It was with great fanfare that on June 9, 1887, the Los Angeles Times announced on its front page the incorporation of the Los Angeles Cable Railway Company, which promised the creation of the city’s first comprehensive cable car network. Its first line, a 1.5 mile route running from Seventh Street and Grand Avenue to Main and Arcadia Streets, opened in the summer of 1889. The Seventh and Grand passenger terminal also served as the first of three power houses to be built by the railway company. At the time of its inauguration, the Romanesque Revival building was dubbed by the Times as one of the city’s “most important points of interest.” Upon the 21-mile network’s completion at the end of the year, Los Angeles had the fifth largest cable car system in the United States.
Despite its achievements, the transit corporation was quickly mired in financial troubles, and never achieved financial solvency despite its reorganization as the Pacific Railway Company in 1890. In 1895, the cable car system came under the ownership of the newly formed Los Angeles Railway, whose first order of business was to replace its cable cars with electric trolleys. The cable house at Seventh and Grand was closed down within a matter of months, after the completion of a new power station at Central Avenue and Wilde Street.
The obsolete cable house remained vacant for nearly a decade, until it was partially demolished in 1904 for the construction of the city’s main post office. This was intended to be the last of that institution’s temporary headquarters while awaiting the construction of a larger facility closer to the city’s core. From the squat building’s outward appearance (second photo), it is clear that it was never meant to be appreciated or remembered.
Its design however, is striking in some ways. Most likely due to its meager construction budget of $40,000, the former power station’s heavy Seventh Street walls were incorporated into the new building. Rather incongruously, the old Romanesque arches stood beside new storefront windows, while the roofline was punctuated with Federal Style cornices and pediments. As an aside, the garish architectural hodgepodge is somewhat reminiscent of the cheap, “historicist” buildings that have become an essential part of contemporary American sprawl.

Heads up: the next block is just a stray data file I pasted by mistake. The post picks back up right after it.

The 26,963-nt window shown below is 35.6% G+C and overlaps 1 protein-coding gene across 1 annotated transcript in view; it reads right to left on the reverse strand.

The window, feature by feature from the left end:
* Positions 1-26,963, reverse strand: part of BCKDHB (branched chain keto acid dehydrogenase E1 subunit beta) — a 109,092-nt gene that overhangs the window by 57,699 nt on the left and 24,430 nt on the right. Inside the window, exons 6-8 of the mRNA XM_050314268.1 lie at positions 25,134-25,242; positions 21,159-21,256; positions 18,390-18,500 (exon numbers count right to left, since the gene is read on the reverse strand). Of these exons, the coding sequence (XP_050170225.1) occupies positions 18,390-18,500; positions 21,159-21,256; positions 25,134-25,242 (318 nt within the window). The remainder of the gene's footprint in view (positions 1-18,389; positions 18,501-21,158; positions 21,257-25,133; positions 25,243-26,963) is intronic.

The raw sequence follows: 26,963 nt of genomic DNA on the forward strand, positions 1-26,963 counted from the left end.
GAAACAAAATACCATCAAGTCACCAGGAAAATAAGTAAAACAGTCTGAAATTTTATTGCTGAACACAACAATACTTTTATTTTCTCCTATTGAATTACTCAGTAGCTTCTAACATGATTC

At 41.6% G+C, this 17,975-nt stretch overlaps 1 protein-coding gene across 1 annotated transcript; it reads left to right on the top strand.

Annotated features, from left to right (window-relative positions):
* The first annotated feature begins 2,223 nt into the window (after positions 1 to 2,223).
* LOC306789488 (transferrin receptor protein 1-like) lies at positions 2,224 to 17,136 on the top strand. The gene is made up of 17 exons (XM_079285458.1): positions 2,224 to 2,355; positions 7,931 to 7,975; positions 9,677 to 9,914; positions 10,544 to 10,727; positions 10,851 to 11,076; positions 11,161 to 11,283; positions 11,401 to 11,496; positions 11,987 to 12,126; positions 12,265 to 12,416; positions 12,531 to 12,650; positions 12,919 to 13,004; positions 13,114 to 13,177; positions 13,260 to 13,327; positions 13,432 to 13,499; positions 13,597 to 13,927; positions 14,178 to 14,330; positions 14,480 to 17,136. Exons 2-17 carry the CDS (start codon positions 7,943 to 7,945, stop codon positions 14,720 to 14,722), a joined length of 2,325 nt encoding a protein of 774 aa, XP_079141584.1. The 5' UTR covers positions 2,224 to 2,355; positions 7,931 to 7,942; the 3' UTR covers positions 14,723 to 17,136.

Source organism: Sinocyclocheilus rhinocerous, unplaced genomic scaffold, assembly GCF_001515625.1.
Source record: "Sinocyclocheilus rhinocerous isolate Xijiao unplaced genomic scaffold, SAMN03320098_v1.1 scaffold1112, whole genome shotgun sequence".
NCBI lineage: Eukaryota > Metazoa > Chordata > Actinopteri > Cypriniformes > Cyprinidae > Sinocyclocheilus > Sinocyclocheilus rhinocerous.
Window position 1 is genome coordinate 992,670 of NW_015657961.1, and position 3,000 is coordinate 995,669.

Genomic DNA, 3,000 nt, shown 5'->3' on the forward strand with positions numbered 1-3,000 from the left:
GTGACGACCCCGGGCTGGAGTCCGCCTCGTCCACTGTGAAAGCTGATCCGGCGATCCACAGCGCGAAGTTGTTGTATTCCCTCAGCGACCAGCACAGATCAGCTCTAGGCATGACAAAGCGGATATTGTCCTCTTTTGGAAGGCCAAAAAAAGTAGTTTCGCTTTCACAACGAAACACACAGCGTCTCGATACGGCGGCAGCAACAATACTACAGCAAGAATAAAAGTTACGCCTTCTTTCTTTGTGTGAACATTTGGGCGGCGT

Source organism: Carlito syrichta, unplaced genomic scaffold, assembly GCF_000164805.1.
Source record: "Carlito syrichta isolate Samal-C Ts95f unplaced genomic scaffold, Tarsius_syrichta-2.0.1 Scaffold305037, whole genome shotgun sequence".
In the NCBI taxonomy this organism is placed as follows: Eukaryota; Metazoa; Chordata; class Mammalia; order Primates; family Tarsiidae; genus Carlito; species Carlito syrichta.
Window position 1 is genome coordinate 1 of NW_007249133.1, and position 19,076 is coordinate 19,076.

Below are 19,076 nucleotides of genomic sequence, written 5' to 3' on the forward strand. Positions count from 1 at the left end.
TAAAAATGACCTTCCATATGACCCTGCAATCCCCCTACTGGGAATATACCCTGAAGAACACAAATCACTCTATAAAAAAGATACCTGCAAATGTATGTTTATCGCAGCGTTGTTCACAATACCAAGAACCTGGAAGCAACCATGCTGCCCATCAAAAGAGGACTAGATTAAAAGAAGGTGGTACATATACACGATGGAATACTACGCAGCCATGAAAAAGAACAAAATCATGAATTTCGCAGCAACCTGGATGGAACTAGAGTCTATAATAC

The Seventh Street post office was closed in 1910, following the completion of the Federal Building at Main and Temple Streets. The building was demolished in 1914 to make way for the J. W. Robinson department store, still standing today with a 1934 facelift. The location was shuttered in 1993 following the merger of Ronbinson’s with the May Company. Currently, it is used as an office building with ground-floor shops.
The Street Railway History of Los Angeles [Electric Railway Historical Association]
1. “$2,500,000.” Los Angles Times. 9 Jun. 1887. 1.
2. “A patriotic line.” Los Angles Times. 4 Jul. 1889.
3. “An improved service.” Los Angles Times. 24 Mar. 1895. 12.
4. “Cable power-house sold.” Los Angles Times. 16 Oct. 1901. 9.
5. “Plans shaping for million-dollar store.” Los Angles Times. 24 May 1914. VI1.
6. “Robinson’s-May Co. Reorganization.” Los Angeles Times. 18 Oct. 1992. 17.
7. “Scrap heap.” Los Angles Times. 23 Aug. 1895. 6.
8. “Street Railroads.” Los Angles Times. 1 Jan. 1891. 22.
9. “The city in brief.” Los Angles Times. 28 Jun. 1904. 12
10. “The heights.” Los Angeles Times. 4 Aug. 1899. 8.
1. “Exterior shot of the Pacific Railway Company’s Power Cable House, ca.1890.” Title Insurance and Trust/C. C. Pierce Photography Collection. USC Digital Library. USC Libraries Special Collections. http://digitallibrary.usc.edu/assetserver/controller/view/CHS-7085.
2. “Exterior view of the Los Angeles Post office on the southwest corner of Seventh Street and Grand Avenue, 1910-1920.” California Historical Society Collection. USC Digital Library. USC Libraries Special Collections. http://digitallibrary.usc.edu/assetserver/controller/view/CHS-31329.